Maggie Sherwoode (Dakota Johnson) is living her dream. Sure, her job requires long hours, low pay and near anonymity, but Maggie is working for a woman she is enthralled with. The incomparable Grace Davis (Tracee Ellis Ross) is nearing the end of an illustrious career and has been a crowd-pleaser for years.
For Maggie, just walking alongside Grace is something special. She is in love with Grace’s music and looks at her as a model of what a woman can be. Her own ambitions take a back seat and are accomplished on her personal time, as limited as it can be.
And Maggie, more than anything, wants to be a producer, so she works with the talented folks that surround Grace, after hours and on her own, to put her stamp on some of the legendary music that has been produced by the iconic diva.
Grace’s manager Jack (Ice Cube) wants to collect some cash as her career winds down and is encouraging the singer to take up a residency, letting her fans come to her. But Grace longs to be the special artist who puts out new music and tops the charts again. Maggie wants to produce her idol’s new music, but has no experience other than her side work. She is starting a relationship both business and personal with David (Kelvin Harrison Jr.). Can Maggie have it all?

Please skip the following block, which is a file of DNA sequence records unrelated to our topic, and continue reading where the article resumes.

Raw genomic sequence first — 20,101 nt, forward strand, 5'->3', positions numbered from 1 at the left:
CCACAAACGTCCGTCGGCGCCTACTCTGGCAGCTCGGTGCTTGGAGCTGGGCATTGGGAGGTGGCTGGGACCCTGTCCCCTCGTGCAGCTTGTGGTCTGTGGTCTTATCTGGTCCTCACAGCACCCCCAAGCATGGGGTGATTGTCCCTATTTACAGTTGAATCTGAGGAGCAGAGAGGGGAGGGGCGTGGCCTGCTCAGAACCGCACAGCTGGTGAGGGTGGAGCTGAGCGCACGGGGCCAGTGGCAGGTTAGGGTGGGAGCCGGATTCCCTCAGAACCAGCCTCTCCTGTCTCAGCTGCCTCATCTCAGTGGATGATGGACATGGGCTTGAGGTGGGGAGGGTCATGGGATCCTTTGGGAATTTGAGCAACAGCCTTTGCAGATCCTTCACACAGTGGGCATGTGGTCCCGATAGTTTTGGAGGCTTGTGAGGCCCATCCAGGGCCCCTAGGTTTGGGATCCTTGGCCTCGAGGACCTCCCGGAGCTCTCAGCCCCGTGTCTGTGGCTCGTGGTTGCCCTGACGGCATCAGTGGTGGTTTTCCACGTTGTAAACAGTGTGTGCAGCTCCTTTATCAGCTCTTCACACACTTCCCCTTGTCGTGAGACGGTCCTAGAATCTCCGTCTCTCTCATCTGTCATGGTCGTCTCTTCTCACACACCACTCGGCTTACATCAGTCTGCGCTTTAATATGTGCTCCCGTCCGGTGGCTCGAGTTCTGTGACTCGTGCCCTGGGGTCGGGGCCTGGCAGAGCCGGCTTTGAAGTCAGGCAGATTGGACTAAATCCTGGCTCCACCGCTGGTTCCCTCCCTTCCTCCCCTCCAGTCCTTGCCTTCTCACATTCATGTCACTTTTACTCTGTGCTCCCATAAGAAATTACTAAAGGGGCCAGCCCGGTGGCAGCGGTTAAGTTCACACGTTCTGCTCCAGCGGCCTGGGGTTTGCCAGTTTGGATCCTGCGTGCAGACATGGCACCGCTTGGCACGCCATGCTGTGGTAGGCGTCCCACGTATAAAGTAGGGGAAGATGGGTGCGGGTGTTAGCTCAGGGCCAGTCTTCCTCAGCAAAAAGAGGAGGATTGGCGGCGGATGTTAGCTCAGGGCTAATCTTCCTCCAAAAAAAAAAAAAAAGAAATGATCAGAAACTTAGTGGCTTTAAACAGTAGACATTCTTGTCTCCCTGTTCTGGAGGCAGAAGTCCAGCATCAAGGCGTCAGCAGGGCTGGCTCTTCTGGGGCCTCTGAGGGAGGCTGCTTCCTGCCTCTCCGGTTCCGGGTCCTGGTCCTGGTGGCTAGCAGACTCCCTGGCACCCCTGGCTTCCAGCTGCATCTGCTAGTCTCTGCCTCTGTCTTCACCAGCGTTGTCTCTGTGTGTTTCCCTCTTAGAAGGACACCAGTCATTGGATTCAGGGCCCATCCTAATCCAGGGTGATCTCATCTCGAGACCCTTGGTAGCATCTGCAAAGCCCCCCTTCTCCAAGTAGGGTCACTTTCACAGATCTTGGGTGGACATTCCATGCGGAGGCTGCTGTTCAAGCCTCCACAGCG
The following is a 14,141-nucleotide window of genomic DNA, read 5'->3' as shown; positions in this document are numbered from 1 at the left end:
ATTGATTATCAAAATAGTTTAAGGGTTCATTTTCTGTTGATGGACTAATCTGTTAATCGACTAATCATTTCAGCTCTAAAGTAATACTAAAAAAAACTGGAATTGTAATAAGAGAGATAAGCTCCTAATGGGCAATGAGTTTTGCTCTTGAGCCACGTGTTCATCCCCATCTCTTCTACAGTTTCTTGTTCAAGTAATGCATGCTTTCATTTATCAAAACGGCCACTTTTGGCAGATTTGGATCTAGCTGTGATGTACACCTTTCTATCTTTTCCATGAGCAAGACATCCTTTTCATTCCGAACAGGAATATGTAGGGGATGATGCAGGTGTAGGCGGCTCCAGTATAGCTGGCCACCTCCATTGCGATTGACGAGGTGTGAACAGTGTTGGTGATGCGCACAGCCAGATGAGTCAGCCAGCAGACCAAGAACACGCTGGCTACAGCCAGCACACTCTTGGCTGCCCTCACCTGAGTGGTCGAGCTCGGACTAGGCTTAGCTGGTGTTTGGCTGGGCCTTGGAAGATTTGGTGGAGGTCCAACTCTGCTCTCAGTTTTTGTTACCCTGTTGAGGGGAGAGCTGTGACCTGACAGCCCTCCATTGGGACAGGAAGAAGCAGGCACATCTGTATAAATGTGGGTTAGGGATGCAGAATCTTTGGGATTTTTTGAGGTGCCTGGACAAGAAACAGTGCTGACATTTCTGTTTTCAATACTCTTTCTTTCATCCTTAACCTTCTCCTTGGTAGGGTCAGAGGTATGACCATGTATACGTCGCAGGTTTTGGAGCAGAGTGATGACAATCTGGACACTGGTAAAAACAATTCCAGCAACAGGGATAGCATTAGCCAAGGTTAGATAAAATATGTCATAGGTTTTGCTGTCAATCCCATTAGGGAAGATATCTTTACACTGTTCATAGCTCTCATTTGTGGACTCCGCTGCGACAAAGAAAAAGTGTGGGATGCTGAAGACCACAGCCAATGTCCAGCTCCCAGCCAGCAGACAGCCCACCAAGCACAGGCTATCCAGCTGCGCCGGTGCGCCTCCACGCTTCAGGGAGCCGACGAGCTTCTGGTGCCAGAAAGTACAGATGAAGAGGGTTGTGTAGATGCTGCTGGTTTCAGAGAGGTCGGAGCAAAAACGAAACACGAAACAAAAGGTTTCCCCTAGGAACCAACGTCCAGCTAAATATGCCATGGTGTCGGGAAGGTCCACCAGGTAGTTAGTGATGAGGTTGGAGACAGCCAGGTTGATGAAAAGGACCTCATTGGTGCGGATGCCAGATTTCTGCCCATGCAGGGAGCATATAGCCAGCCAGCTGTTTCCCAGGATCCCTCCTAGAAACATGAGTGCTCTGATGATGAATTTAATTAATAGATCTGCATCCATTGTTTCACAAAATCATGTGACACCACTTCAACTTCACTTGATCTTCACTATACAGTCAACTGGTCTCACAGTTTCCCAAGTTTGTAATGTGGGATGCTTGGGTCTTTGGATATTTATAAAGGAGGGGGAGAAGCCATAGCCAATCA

The High Note is full of amazing music. It’s a soundtrack that hits all the right notes. I really was taken with Harrison Jr. as his role and ability in this film find a way to carry every scene he appears in. We enjoyed his work in Luce and Waves, and here he feels like he is ready for a mainstream bust-out, in a very big way.
Ross is serviceable and has the diva role down pat, and Cube is solid but underused in the film. The High Note is really a film at its core that feels all about Johnson and her character Maggie. That aspect proves to be a stumbling block for me. Johnson needs to walk the line between the naive assistant who is a pushover and an ambitious go-getter trying to get ahead. Neither truly works and Johnson just feels constantly a bit wooden until a couple late scenes soften the hardened texture of her character. That said, this is a perfectly pleasant rom-com at its heart that checks the requisite boxes in bringing a formula to life.
If not for some fun music and some uplifting moments, this would be like a failed audition. The High Note is a bit pitchy, but delivers a passable effort.
The High Note is available On Demand. Check your cable system for availability